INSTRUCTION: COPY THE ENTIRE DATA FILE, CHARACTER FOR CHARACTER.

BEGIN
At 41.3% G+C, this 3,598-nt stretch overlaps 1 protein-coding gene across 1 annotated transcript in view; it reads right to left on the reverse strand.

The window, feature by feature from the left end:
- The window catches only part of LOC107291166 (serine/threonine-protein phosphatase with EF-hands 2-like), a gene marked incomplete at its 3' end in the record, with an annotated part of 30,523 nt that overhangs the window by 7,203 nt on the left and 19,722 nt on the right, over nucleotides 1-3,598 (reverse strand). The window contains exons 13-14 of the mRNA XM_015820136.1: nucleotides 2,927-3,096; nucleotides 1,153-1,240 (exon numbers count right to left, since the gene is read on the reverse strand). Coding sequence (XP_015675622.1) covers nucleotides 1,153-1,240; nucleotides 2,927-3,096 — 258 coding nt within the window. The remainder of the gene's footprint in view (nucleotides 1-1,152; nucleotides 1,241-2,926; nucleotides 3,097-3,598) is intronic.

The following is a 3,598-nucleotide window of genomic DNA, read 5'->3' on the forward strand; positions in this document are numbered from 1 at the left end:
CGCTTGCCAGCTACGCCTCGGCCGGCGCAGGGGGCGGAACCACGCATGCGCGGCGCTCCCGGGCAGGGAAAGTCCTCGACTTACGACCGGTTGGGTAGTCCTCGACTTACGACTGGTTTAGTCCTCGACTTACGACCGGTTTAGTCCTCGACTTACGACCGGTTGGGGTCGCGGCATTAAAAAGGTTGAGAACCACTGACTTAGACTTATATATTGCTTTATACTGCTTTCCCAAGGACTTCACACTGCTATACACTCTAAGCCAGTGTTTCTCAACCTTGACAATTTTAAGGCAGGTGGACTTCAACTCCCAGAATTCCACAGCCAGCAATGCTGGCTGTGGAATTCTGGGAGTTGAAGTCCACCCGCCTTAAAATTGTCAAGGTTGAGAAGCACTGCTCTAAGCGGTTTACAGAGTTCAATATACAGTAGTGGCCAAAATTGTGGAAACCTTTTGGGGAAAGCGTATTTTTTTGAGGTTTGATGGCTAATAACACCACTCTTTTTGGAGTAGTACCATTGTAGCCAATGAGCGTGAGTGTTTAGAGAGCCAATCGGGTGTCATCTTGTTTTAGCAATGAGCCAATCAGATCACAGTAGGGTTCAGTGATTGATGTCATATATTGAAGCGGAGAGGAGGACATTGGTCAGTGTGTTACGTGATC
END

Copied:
At 41.3% G+C, this 3,598-nt stretch overlaps 1 protein-coding gene across 1 annotated transcript in view; it reads right to left on the reverse strand.

The window, feature by feature from the left end:
- The window catches only part of LOC107291166 (serine/threonine-protein phosphatase with EF-hands 2-like), a gene marked incomplete at its 3' end in the record, with an annotated part of 30,523 nt that overhangs the window by 7,203 nt on the left and 19,722 nt on the right, over nucleotides 1-3,598 (reverse strand). The window contains exons 13-14 of the mRNA XM_015820136.1: nucleotides 2,927-3,096; nucleotides 1,153-1,240 (exon numbers count right to left, since the gene is read on the reverse strand). Coding sequence (XP_015675622.1) covers nucleotides 1,153-1,240; nucleotides 2,927-3,096 — 258 coding nt within the window. The remainder of the gene's footprint in view (nucleotides 1-1,152; nucleotides 1,241-2,926; nucleotides 3,097-3,598) is intronic.

The following is a 3,598-nucleotide window of genomic DNA, read 5'->3' on the forward strand; positions in this document are numbered from 1 at the left end:
CGCTTGCCAGCTACGCCTCGGCCGGCGCAGGGGGCGGAACCACGCATGCGCGGCGCTCCCGGGCAGGGAAAGTCCTCGACTTACGACCGGTTGGGTAGTCCTCGACTTACGACTGGTTTAGTCCTCGACTTACGACCGGTTTAGTCCTCGACTTACGACCGGTTGGGGTCGCGGCATTAAAAAGGTTGAGAACCACTGACTTAGACTTATATATTGCTTTATACTGCTTTCCCAAGGACTTCACACTGCTATACACTCTAAGCCAGTGTTTCTCAACCTTGACAATTTTAAGGCAGGTGGACTTCAACTCCCAGAATTCCACAGCCAGCAATGCTGGCTGTGGAATTCTGGGAGTTGAAGTCCACCCGCCTTAAAATTGTCAAGGTTGAGAAGCACTGCTCTAAGCGGTTTACAGAGTTCAATATACAGTAGTGGCCAAAATTGTGGAAACCTTTTGGGGAAAGCGTATTTTTTTGAGGTTTGATGGCTAATAACACCACTCTTTTTGGAGTAGTACCATTGTAGCCAATGAGCGTGAGTGTTTAGAGAGCCAATCGGGTGTCATCTTGTTTTAGCAATGAGCCAATCAGATCACAGTAGGGTTCAGTGATTGATGTCATATATTGAAGCGGAGAGGAGGACATTGGTCAGTGTGTTACGTGATC